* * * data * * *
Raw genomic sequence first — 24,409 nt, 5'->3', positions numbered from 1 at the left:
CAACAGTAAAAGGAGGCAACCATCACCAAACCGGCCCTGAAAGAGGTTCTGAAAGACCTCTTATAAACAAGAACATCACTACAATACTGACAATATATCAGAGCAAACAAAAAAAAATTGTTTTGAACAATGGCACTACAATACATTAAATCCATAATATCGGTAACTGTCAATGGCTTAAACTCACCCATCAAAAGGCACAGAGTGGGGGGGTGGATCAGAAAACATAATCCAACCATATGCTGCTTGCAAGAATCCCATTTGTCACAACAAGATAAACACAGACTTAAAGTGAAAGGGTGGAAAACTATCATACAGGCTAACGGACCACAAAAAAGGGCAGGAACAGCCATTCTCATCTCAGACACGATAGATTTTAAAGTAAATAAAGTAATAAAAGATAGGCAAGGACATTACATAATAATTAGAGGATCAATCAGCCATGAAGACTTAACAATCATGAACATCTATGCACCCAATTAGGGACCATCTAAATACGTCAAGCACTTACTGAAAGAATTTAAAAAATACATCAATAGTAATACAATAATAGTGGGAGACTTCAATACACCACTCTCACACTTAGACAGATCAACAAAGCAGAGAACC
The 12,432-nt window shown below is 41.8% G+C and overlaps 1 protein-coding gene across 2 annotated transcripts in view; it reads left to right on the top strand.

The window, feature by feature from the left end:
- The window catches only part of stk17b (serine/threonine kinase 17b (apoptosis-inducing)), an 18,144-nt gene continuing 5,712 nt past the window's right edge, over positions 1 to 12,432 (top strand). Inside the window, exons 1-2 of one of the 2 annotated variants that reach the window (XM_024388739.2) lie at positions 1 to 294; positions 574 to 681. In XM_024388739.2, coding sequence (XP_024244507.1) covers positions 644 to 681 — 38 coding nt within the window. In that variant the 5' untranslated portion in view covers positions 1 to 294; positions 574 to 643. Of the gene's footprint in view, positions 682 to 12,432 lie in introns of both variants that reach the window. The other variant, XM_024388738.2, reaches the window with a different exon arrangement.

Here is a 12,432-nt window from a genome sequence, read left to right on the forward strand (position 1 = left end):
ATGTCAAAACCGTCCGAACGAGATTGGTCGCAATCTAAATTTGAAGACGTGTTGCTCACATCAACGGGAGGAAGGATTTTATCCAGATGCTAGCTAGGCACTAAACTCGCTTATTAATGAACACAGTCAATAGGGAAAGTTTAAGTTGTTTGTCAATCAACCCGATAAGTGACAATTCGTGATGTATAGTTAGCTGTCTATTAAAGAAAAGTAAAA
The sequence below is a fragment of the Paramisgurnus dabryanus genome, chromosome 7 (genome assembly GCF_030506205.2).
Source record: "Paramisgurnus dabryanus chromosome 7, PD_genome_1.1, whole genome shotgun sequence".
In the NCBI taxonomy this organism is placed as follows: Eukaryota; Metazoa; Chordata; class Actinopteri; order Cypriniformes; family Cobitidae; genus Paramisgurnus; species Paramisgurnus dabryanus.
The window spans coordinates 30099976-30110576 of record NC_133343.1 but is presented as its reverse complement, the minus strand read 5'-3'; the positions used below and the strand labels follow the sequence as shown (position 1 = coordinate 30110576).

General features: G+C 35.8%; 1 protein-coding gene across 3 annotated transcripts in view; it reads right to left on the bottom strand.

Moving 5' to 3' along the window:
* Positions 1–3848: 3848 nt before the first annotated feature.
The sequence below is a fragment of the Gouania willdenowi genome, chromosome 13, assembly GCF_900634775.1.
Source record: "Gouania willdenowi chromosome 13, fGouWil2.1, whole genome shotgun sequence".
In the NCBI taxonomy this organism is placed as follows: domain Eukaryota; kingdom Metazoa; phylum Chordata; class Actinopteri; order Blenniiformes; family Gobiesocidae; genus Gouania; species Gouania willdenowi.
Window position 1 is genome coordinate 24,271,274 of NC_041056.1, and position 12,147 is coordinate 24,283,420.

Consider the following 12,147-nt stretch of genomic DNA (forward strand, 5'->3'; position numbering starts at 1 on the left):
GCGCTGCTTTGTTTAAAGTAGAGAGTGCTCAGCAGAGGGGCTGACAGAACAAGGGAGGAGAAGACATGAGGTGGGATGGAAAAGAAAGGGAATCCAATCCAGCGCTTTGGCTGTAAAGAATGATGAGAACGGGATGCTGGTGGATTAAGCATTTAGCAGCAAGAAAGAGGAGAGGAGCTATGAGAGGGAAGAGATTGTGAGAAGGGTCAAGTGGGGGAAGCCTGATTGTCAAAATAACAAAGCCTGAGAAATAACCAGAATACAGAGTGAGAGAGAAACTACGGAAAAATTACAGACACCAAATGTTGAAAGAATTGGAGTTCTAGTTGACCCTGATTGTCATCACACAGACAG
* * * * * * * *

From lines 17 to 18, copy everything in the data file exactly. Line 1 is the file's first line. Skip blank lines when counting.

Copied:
In the NCBI taxonomy this organism is placed as follows: domain Eukaryota; kingdom Metazoa; phylum Chordata; class Actinopteri; order Blenniiformes; family Gobiesocidae; genus Gouania; species Gouania willdenowi.
Window position 1 is genome coordinate 24,271,274 of NC_041056.1, and position 12,147 is coordinate 24,283,420.